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The Stoney Nakoda Heroes Project Transcript
GENEVIEVE SOLER: Thank you. Merci. Good morning. Bonjour. [UNKNOWN] Fellow laureates, colleagues, and dear guests, thank you so much for welcoming Kayla and I here today on the traditional and ancestral lands of the Algonquin and the Anishnaabeg people.
KAYLA DALLYN: It's an honour to be recognized for our work on the Heroes Project and to have the opportunity to share it with you at today's [Canada's] History Forum.
Gen and I are both teachers at Exshaw School. I'll show you what it looks like…It's a K-8 public school of about 200 students, and it's nestled in Alberta’s beautiful Rocky Mountains. This is the traditional home and territory of the Stoney Nakoda Nations.
GENEVIEVE SOLER: My name is Genevieve, and I am the school's success teacher…and I love my job. I really feel I have the best job on the planet, really, but...I have the honour of working with students, families, elders, and knowledge keepers in order to make learning culturally relevant, engaging, and meaningful for our students at our school.
I attempt to create space in our school for voices, opportunities, language, and stories that have not always been welcomed in Canadian schools. We want our students to know the power in their history, their stories, the power of the people, and the strength that has always been found in the community and in the culture.
I, along with other passionate educators like Kayla, am committed to bringing the Truth and Reconciliation calls to action alive every day in our school.
KAYLA DALLYN: This is my third year at the school as a grade four teacher, and these are the wonderful grade four students that I taught last year...at the end of every day we have our cheer, and last year the students decided it would be, 'We're Grade 4! Hear us roar!...so we incorporated that up there.
So, last November, Gen and I began working on the Heroes Project, and our goal was to design an authentic learning opportunity for students that extended beyond the classroom.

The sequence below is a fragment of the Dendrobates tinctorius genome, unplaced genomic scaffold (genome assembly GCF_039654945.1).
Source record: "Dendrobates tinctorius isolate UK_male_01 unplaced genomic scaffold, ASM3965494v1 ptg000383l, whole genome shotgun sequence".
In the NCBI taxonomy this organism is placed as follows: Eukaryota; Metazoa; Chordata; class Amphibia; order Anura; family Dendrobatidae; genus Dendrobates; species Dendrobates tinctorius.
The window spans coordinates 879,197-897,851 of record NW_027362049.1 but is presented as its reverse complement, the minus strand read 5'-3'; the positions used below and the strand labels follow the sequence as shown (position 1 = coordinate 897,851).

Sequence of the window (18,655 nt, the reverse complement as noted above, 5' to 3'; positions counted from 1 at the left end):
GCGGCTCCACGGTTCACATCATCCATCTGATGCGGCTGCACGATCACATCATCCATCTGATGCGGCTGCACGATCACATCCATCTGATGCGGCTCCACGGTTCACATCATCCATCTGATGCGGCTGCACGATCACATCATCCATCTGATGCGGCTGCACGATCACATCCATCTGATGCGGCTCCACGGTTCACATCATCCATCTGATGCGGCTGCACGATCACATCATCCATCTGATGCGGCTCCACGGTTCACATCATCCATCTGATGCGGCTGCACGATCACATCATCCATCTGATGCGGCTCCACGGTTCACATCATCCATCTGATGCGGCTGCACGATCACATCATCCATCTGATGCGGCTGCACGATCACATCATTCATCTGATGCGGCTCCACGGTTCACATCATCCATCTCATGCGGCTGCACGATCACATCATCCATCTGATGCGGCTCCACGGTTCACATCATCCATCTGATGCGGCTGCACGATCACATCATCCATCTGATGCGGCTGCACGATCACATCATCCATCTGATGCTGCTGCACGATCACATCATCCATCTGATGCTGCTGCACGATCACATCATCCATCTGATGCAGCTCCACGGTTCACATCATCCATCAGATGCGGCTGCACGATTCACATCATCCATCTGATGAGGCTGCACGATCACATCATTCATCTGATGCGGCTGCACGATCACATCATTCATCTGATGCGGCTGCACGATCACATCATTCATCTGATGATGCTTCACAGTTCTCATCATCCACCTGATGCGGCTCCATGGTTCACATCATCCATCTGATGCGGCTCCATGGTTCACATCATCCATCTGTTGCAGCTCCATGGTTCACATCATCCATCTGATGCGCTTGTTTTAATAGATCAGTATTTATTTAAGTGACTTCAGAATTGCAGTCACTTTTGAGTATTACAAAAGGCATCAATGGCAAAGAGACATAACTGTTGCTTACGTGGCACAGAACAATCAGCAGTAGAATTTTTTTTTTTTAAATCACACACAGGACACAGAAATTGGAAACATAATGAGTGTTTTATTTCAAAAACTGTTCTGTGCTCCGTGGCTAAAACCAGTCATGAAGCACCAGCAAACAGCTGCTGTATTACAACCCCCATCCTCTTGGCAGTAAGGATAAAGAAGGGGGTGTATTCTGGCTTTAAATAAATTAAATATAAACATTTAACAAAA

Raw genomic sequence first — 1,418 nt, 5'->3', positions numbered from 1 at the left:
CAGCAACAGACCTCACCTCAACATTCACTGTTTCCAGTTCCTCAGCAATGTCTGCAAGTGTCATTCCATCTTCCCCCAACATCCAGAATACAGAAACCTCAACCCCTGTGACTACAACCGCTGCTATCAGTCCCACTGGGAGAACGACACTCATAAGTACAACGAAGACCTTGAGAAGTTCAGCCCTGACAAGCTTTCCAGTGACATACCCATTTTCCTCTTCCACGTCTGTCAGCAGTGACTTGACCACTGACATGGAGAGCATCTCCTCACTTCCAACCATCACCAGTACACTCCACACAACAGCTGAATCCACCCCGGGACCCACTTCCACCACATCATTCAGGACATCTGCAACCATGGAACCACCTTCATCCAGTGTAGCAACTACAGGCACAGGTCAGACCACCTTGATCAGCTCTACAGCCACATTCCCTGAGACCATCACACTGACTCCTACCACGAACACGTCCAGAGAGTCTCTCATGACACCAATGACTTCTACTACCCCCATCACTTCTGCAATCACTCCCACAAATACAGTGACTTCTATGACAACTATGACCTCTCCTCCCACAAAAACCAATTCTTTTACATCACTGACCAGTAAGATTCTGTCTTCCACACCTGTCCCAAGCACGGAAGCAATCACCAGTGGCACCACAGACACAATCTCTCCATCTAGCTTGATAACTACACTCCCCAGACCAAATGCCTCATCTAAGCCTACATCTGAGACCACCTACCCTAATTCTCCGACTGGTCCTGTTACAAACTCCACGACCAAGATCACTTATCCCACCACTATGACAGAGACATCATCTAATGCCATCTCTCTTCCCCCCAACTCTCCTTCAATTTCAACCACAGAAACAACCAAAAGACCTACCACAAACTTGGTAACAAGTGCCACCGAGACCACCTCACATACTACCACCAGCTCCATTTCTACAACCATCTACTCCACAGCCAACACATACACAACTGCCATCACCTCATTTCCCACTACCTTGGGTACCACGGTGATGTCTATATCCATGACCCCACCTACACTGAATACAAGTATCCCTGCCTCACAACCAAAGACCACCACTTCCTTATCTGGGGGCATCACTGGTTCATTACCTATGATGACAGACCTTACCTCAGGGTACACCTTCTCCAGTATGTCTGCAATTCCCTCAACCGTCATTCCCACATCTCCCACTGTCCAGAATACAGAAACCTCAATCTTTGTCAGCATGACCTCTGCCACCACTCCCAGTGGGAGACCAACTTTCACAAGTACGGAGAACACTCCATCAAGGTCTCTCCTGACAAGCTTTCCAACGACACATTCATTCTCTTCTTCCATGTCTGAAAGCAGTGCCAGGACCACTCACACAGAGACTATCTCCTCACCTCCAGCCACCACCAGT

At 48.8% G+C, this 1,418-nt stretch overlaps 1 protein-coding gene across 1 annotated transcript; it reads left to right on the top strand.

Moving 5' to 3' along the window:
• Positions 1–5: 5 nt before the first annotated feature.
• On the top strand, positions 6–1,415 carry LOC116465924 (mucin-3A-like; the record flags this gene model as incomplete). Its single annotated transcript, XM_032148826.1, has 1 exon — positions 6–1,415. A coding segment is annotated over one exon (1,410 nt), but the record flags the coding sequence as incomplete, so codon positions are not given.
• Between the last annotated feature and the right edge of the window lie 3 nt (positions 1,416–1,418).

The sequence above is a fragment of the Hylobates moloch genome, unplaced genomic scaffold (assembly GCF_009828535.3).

We really wanted to design a task that they...could be more engaged with the Alberta social studies curriculum on a deep level, and we were really inspired by the words of former National Chief of the Assembly of First Nations Phil Fontaine at a speech he gave to our staff at our opening day in September.
He encouraged us to find heroes that children can identify with, and to look for local stories that haven't been told. The following news clip does a fantastic job of outlining how our project came to life.
REPORTER 1: The Truth and Reconciliation Commission released its report in 2015, but many critics complain little has been done to follow through. But, in a small school at the foot of the Rocky Mountains, a grade four project is proving that not only can it be done, the impact can be transformational. Here's Jefferson Humphreys.
STUDENT 1: My hero is John Chiniquay. He is my great-great-great-great-great-grandfather and he signed Treaty 7. His original Cree name is Che-ne-ka.
STUDENT 2: My hero is Ta-Otha. He is my great-great-great-grandpa.
STUDENT 3: My hero is Joe Kootenay, Sr.
STUDENT 4: My hero is Louis Baptiste.
BOY 2: My hero's name is Moses Bear.
REPORTER 2: When school started, these nine-year-old kids at Exshaw School knew very little about their roots.
FRED POWDERFACE: Some of these kids...even their parents did not know about who their relatives were.
REPORTER 2: The Heroes Project changed all that. Teacher Kayla Dallyn and Amy Park from the U of C's Galileo [Educational] Network began a year-long initiative to help these kids find a hero.
KAYLA DALLYN: They're just bombarded with heroes, but they're not from their community...they don't see themselves in those people.
REPORTER 2: To do it, they approached the community's elders, who helped piece together the past. The impact was immediate.
SYKES POWDERFACE: [I'll] tell you, their eyes just lit up to...all of a sudden...they're now thinking about their history. This is who you were before. Now we're gonna learn more about 'who I am,' and it's about finding their identity.
STUDENT 5: I didn't even know I was related to a shaman...with supernatural powers.
REPORTER 2: Students carefully reconstructed family trees.
KAYLA DALLYN: When they got to learn about Indigenous heroes from their own family, you could just see it in them...they sat up a little straighter, they looked directly at the elders instead of staring at the floor, they just...their whole demeanour changed.